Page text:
Welding, which involves fusing metals together at high heat, is an important part of construction, and therefore it is an in-demand and lucrative profession. Successful completion of a welding project requires the workers to have the right training and certifications and the employer responsible for the job site to adhere to workplace safety standards. If these conditions are not met, it is a recipe for preventable accidents, which can include very painful injuries, some of which can be permanent. If you have been injured in a welding accident, contact an Omaha construction accident lawyer at Andres Law Offices, PC LLO.
Workplace Safety Requirements for Welding
Welding is considered a hot work process, which means that it puts workers into direct contact with flammable materials. Completing the work requires having an open flame or open electric arc near your hands and face, therefore you must wear protective gear such as helmets, goggles, and leather jackets and gloves while welding. The welding helmets required by current safety standards come with face plates that protect the wearer from ultraviolet exposure. To protect workers at the construction site who are outside the immediate vicinity of the welding operation from the UV rays, the welding area should be enclosed in translucent polyvinyl chloride curtains. To prevent fires and explosions, the amount of oxygen in the air should be limited, and combustible materials should not be kept near the welding site.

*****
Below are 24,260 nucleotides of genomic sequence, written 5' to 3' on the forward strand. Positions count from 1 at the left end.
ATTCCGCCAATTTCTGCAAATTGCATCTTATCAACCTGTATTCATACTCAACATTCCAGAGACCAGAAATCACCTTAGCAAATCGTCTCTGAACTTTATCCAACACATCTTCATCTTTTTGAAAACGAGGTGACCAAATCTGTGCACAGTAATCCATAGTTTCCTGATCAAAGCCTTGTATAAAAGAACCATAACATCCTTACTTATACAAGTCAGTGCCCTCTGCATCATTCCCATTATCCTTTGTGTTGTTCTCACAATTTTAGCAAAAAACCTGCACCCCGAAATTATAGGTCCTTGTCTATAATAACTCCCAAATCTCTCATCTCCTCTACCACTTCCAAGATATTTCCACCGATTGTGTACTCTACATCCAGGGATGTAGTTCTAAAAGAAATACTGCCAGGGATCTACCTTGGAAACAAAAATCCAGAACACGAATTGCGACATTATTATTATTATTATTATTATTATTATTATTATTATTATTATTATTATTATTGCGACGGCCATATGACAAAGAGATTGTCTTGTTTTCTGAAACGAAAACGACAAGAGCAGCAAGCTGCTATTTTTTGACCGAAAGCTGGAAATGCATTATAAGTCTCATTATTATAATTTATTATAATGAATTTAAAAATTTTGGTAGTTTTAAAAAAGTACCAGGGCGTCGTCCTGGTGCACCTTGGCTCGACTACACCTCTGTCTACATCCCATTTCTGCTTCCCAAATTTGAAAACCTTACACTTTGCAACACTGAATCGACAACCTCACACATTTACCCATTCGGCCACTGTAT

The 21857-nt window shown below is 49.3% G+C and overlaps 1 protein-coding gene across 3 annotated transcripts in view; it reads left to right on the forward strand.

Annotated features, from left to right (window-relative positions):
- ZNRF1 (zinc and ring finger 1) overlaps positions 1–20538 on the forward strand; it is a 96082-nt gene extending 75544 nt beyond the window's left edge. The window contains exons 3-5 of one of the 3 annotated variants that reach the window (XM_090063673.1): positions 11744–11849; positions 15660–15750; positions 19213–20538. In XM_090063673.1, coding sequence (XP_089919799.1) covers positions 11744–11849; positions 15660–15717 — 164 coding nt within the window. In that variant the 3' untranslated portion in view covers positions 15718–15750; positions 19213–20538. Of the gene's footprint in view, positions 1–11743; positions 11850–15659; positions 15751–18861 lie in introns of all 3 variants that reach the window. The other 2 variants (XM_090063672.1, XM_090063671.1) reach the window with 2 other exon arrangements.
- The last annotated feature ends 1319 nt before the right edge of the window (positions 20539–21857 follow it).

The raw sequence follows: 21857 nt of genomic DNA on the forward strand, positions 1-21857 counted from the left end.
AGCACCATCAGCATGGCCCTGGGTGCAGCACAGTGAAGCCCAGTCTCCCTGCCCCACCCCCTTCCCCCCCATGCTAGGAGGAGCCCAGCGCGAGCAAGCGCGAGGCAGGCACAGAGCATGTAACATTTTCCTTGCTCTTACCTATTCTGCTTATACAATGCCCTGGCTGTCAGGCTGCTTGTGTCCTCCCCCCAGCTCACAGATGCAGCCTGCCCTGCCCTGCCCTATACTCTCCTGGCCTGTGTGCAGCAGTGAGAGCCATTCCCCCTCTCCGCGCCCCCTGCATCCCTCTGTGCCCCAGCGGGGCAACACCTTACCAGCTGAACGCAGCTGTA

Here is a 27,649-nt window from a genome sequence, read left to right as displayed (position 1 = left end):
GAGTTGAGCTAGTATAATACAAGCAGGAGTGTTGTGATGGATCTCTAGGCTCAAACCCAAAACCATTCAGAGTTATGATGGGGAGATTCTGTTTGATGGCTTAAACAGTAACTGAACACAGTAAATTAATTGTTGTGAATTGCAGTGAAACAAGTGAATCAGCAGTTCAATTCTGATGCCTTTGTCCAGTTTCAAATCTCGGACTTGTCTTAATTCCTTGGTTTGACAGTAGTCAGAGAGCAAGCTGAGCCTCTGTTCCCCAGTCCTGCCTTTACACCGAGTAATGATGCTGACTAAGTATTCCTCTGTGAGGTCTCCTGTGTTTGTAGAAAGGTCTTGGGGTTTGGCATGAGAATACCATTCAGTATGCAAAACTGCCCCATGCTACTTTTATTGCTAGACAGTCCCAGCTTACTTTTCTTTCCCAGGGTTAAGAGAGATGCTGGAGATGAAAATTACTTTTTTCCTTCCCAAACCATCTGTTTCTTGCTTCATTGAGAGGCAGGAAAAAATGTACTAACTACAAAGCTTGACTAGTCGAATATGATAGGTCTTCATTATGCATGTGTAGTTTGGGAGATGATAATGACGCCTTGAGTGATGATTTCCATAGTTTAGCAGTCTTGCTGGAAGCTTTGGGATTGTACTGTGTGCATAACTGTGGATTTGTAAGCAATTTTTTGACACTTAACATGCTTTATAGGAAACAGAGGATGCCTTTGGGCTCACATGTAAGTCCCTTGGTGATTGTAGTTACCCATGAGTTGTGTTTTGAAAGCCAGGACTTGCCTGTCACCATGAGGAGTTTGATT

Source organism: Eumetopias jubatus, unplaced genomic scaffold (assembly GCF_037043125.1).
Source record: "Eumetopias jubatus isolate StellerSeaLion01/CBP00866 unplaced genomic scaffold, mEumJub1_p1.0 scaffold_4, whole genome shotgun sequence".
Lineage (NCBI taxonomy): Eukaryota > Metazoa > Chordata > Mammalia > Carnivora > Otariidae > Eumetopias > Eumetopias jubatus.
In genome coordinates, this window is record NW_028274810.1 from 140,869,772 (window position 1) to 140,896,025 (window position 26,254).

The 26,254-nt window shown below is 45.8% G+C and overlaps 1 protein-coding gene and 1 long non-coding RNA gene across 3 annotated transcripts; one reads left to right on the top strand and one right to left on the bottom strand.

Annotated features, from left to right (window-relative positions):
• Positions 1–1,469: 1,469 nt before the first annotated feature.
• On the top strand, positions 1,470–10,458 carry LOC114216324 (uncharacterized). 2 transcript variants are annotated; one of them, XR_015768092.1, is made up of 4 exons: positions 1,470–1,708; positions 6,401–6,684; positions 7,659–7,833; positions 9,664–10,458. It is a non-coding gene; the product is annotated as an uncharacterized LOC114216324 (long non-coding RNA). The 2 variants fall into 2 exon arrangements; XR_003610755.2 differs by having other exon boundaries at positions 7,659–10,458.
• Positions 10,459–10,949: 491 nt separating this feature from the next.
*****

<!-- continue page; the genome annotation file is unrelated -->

Common Types of Injuries Resulting from Welding Accidents
The process of welding creates fumes containing manganese and other heavy metals, which are harmful if inhaled. Occupational exposure to these fumes can cause neurological problems, pulmonary fibrosis and liver or kidney disease. Besides health hazards related to exposure to fumes, the following other types of injuries can result from welding accidents:
- Ultraviolet keratitis (irritation of the eye caused by ultraviolet exposure, like a sunburn of the eye)
- Burn injuries
- Electric shocks
- Hearing damage due to exposure to noise above 85 decibels
The Legal Rights of Injured Welders in Nebraska
If you get injured in a welding accident or diagnosed with an occupational disease related to welding, the first thing you should do, after receiving emergency medical treatment, of course, is file a workers’ compensation claim. You do not need to prove negligence on the part of your employer for your workers’ compensation claim to be approved and paid. Getting the treatment you need through workers’ compensation is not always easy, though. The more serious your injuries, and therefore the more expensive your treatment and the longer you must stay out of work, the higher the chances that your employer will deny the claim. (Even though you must only prove that the injury is work-related, you would be surprised how many employers try to argue that a welder’s hearing loss is because he went to too many rock concerts when he was young.) If you know that you will require a lot of treatment, it is a good idea to contact a work injury lawyer even before you receive a decision about your initial workers’ compensation claim.
Contact Andres Law Offices, PC LLO in Omaha, Nebraska about your welding accident case.